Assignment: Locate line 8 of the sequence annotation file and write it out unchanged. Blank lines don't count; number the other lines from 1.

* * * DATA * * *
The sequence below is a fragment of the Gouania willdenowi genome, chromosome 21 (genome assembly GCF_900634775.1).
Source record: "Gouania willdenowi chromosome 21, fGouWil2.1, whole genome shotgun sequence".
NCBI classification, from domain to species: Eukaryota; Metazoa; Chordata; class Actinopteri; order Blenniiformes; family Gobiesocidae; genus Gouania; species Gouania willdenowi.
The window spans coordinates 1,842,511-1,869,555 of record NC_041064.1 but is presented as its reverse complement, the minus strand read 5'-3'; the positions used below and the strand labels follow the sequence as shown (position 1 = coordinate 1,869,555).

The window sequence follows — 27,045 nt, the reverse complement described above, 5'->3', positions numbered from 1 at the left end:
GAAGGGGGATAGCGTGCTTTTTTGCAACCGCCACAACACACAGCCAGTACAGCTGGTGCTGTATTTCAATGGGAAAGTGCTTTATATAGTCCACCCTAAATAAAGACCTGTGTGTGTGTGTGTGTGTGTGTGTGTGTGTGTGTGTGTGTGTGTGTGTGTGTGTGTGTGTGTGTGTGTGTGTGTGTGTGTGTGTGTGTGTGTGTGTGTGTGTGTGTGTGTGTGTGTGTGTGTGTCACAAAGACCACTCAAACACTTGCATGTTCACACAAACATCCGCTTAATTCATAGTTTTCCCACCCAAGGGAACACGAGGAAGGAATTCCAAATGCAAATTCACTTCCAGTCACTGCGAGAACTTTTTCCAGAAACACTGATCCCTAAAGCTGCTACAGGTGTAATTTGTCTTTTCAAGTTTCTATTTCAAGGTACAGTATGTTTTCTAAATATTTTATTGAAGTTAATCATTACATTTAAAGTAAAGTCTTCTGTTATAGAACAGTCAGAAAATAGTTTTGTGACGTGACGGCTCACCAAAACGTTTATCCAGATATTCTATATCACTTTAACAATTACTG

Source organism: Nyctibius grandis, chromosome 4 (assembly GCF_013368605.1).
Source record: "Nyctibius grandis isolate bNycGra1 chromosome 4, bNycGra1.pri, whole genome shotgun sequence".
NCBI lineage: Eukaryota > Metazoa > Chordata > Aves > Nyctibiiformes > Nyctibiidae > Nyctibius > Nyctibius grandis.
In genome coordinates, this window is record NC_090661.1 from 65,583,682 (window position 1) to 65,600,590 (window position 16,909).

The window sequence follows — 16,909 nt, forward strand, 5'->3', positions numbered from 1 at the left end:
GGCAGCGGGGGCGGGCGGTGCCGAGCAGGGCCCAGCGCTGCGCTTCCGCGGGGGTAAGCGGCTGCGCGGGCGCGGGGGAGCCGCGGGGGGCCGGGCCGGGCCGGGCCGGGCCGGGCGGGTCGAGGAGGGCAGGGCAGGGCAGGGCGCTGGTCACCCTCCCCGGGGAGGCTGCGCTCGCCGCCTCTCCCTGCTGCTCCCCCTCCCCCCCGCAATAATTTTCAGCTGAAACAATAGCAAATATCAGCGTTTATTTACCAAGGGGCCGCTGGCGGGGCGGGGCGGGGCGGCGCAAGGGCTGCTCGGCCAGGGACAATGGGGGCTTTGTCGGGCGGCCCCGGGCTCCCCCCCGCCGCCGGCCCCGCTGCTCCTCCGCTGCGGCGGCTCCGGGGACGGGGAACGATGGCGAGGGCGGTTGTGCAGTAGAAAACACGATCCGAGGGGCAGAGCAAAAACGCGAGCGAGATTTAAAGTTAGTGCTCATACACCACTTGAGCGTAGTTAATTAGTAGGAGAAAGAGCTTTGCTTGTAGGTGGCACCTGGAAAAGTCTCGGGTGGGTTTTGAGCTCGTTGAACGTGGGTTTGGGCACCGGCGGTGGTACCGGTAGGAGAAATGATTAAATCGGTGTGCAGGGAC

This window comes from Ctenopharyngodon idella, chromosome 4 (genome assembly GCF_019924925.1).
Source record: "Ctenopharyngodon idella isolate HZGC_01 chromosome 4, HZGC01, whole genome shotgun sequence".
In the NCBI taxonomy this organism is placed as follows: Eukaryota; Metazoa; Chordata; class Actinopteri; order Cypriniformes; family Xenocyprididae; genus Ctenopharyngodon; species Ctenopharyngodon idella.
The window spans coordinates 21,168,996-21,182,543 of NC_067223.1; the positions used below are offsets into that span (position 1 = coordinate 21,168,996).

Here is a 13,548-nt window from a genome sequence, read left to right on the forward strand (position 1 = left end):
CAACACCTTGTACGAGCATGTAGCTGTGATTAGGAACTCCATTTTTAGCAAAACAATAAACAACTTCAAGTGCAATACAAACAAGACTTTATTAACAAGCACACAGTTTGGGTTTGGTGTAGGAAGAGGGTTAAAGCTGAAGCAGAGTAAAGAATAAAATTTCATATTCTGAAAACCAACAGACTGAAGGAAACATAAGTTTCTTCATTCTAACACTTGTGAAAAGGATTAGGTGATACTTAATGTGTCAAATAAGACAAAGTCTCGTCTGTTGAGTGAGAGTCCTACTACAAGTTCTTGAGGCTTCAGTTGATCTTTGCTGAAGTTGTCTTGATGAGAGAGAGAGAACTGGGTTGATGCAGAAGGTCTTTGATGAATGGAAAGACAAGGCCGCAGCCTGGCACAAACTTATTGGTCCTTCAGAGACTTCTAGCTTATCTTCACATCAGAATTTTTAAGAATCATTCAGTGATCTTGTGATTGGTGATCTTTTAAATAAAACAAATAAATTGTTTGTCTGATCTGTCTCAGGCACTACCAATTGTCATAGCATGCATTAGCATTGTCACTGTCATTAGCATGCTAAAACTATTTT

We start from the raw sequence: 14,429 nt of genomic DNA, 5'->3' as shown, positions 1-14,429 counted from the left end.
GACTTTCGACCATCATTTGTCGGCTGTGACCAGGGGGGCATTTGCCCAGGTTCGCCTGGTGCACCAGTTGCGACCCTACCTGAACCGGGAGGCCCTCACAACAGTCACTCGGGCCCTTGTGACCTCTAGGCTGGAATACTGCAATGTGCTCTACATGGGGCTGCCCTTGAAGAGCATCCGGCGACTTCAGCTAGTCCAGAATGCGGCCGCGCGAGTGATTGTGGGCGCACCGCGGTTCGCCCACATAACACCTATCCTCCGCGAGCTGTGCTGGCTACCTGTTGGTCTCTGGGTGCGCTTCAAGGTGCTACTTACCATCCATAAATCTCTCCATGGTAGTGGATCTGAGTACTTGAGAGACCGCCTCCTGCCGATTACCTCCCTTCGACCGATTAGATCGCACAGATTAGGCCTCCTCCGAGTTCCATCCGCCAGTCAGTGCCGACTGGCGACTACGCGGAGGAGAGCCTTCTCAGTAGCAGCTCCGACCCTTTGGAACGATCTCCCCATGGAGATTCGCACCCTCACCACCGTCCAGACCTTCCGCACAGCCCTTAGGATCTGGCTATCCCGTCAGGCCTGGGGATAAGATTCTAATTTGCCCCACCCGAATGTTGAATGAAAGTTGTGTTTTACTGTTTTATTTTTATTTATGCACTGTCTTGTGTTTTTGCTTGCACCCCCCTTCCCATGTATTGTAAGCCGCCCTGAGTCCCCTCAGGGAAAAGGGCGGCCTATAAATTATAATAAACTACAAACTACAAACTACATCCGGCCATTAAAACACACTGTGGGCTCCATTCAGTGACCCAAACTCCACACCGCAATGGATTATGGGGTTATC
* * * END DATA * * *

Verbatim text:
Source record: "Nyctibius grandis isolate bNycGra1 chromosome 4, bNycGra1.pri, whole genome shotgun sequence".